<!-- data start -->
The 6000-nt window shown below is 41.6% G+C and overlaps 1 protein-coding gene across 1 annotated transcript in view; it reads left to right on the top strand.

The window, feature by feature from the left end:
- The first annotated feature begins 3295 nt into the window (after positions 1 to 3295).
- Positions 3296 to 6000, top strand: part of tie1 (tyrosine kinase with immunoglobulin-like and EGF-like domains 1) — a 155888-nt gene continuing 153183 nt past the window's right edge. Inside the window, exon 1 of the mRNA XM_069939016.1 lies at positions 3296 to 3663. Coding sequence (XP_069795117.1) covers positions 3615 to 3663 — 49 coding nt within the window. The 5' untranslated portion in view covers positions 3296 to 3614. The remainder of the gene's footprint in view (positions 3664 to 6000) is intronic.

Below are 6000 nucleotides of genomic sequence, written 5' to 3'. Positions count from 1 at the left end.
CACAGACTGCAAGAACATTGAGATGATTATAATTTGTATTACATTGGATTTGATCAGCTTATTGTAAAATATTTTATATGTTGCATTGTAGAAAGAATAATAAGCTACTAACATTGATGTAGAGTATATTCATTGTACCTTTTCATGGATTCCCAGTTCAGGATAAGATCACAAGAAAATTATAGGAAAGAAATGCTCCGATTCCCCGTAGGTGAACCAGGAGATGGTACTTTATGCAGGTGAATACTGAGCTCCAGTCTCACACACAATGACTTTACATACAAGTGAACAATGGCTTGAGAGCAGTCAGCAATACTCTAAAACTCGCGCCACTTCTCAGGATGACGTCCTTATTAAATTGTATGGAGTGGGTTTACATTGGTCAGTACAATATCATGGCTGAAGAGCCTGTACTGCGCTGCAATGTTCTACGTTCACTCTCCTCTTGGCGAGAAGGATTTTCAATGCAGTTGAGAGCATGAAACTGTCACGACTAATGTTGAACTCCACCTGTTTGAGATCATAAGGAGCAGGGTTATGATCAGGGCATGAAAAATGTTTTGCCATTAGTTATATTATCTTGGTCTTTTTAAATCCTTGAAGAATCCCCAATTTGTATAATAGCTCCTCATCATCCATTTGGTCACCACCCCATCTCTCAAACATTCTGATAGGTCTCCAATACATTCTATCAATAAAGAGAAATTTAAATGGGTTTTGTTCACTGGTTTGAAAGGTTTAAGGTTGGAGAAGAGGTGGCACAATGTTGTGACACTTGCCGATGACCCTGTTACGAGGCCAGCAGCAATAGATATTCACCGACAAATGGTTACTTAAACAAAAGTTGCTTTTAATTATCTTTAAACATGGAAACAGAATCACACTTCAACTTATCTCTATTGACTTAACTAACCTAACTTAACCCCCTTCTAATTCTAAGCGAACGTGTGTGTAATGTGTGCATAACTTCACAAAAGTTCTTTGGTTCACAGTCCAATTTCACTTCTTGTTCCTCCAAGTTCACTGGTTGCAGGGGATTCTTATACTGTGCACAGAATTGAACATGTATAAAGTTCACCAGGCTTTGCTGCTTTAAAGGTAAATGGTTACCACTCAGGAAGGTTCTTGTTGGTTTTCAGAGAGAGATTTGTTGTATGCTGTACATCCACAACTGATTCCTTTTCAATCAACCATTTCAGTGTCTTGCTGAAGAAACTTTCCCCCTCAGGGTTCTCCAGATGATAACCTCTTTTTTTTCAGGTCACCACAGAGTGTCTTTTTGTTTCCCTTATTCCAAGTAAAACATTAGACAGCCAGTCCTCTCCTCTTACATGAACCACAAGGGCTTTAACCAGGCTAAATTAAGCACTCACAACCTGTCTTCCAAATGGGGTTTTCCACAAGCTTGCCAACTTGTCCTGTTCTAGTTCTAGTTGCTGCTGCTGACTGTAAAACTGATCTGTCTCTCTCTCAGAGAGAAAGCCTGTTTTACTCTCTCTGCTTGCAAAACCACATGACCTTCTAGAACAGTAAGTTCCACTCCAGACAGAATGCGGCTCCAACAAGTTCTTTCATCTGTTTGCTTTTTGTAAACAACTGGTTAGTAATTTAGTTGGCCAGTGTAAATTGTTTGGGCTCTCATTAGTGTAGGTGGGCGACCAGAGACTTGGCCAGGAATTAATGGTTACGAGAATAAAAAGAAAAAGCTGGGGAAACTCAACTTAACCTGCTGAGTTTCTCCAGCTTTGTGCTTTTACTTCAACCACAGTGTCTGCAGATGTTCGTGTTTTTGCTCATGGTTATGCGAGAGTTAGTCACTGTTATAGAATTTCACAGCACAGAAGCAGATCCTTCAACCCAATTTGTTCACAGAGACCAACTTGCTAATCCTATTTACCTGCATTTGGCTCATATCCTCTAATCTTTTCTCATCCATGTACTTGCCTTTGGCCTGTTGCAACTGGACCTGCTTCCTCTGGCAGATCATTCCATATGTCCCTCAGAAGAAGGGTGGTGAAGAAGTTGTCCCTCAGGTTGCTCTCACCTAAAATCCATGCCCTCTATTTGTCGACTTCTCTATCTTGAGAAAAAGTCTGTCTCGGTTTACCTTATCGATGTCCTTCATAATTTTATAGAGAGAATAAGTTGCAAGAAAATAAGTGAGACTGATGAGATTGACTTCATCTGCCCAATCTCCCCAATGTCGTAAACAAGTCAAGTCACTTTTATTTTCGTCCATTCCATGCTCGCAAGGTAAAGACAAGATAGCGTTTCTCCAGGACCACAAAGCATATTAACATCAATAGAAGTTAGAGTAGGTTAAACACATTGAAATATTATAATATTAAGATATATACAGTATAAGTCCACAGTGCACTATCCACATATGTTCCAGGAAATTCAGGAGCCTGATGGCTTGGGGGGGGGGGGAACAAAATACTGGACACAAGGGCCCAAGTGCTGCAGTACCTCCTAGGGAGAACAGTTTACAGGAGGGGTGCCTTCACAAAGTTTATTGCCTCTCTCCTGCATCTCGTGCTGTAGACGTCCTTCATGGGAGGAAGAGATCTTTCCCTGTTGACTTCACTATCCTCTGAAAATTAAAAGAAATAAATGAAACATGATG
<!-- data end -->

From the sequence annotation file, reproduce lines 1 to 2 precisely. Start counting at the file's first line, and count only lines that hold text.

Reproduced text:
The 6000-nt window shown below is 41.6% G+C and overlaps 1 protein-coding gene across 1 annotated transcript in view; it reads left to right on the top strand.

The window, feature by feature from the left end: